These people didn’t necessarily want to live out of backpacks and travel like we did, but they did want to know how to make a big change, how to do it with a partner, and how to navigate a brand-new life that went against the grain of what they used to do.

That’s how An Uncluttered Life was born.

Jess Ainlay: What was the mission behind An Uncluttered Life?

Betsy Talbot: So many people want to make sweeping changes in their lives, but they have no idea where to start or how to do it. Rather than living a plan B life, our goal is to make achieving a Plan A life a simple, ongoing process of learning and action. You create the change you want without a lot of stress, confusion, or overwhelm. Most importantly, you actually make progress instead of just thinking about it.

Jess Ainlay: What are some of your most important philosophies that you teach that you also live by?

Betsy Talbot: First, I live by the concept that comparison is the thief of joy. Don’t compare yourself to others or you’ll always be chasing other people’s dreams.

Next, there is no right or wrong, just left or right, A or B. Life is more like a flow chart, and each experience leads you to the next decision point, where you get to choose all over again

When you take away the fear of making the wrong decision, you’ll never feel like you have. And there is great freedom and potential for accomplishment in allowing yourself to make mistakes. Every experience in a life is worthwhile if you learn to mine it for the lessons and opportunities is brings.

“Traveling or living abroad alone doesn’t make the difference. Being curious and adventurous makes an impact no matter where you are.”

Jess Ainlay: Did you always know you wanted to be an entrepreneur?

Betsy Talbot:I’m not a born entrepreneur, but I am a curious person, and I like to see where things lead. There is no other way to experience that on a regular basis that I know of except entrepreneurship and travel. I’ve started a few small companies on my own, but always with the goal of supporting myself and my husband. I like working with subcontractors, but at this stage of my life, I’m not interested in having a big business with employees and explosive growth. It’s all about lifestyle for me now.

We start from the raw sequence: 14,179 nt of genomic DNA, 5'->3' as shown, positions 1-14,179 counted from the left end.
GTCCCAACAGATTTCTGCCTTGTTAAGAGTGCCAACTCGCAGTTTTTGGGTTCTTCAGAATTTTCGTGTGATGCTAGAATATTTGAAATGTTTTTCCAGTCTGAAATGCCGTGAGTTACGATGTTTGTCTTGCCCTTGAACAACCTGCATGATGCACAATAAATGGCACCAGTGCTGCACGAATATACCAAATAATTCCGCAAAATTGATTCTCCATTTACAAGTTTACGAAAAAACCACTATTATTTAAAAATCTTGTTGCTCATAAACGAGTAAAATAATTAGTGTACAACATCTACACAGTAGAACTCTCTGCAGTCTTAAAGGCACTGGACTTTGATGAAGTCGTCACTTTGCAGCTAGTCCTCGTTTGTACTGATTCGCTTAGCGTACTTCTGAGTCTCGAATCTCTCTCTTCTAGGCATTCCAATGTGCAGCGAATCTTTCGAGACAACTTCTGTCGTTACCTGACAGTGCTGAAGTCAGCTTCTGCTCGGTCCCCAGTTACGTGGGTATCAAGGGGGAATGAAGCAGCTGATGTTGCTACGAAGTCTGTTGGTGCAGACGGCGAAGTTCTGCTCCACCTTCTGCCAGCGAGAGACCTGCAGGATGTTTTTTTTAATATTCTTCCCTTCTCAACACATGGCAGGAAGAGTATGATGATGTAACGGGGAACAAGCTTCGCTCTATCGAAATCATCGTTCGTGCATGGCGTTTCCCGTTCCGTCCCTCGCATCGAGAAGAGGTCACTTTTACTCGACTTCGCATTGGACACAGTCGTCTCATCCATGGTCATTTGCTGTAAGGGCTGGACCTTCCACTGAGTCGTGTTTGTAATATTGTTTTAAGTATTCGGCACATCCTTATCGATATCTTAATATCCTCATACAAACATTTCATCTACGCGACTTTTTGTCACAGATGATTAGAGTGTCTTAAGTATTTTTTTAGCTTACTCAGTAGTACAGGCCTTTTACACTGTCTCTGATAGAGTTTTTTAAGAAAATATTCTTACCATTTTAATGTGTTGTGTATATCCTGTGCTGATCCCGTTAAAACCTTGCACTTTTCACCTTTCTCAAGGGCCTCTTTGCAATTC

Jess Ainlay: What has been your biggest failure to date?

Betsy Talbot:Not quitting Married with Luggage in time. We spent at least a year too long on this website and podcast as it flat-lined. You can’t keep a business going just because you like it. If it isn’t profitable and you need to make money, holding on for sentimental value (or fear of looking bad or trying something new) will keep you from finding the right niche. We’ve learned to fail faster so we can get on to what works better.

Jess Ainlay: What is your biggest success?

Betsy Talbot:The first product we ever sold, back in 2011. Even though that product is long gone and we’ve moved on to bigger and better things, I still consider it my biggest success because it taught me how to ship. You have to be able to sell, whether it’s a service or content or a product, or you won’t have a business. Period. Learning that lesson and pushing through the fear gave me the confidence to do everything else

Jess Ainlay: What are your plans for the future?

Betsy Talbot:We’re firmly entrenched in Spain for now, but we are planning another big trip next year, probably to Australia and New Zealand. The adventure continues!

Jess Ainlay: And for you, professionally?

Betsy Talbot:We have since shut down An Uncluttered Life, and I am focusing on my new life as a romance novelist and living happily ever after in Spain (for now).

Jess Ainlay: Betsy, thanks so much for this interview.

Follow @betsytalbot on Twitter.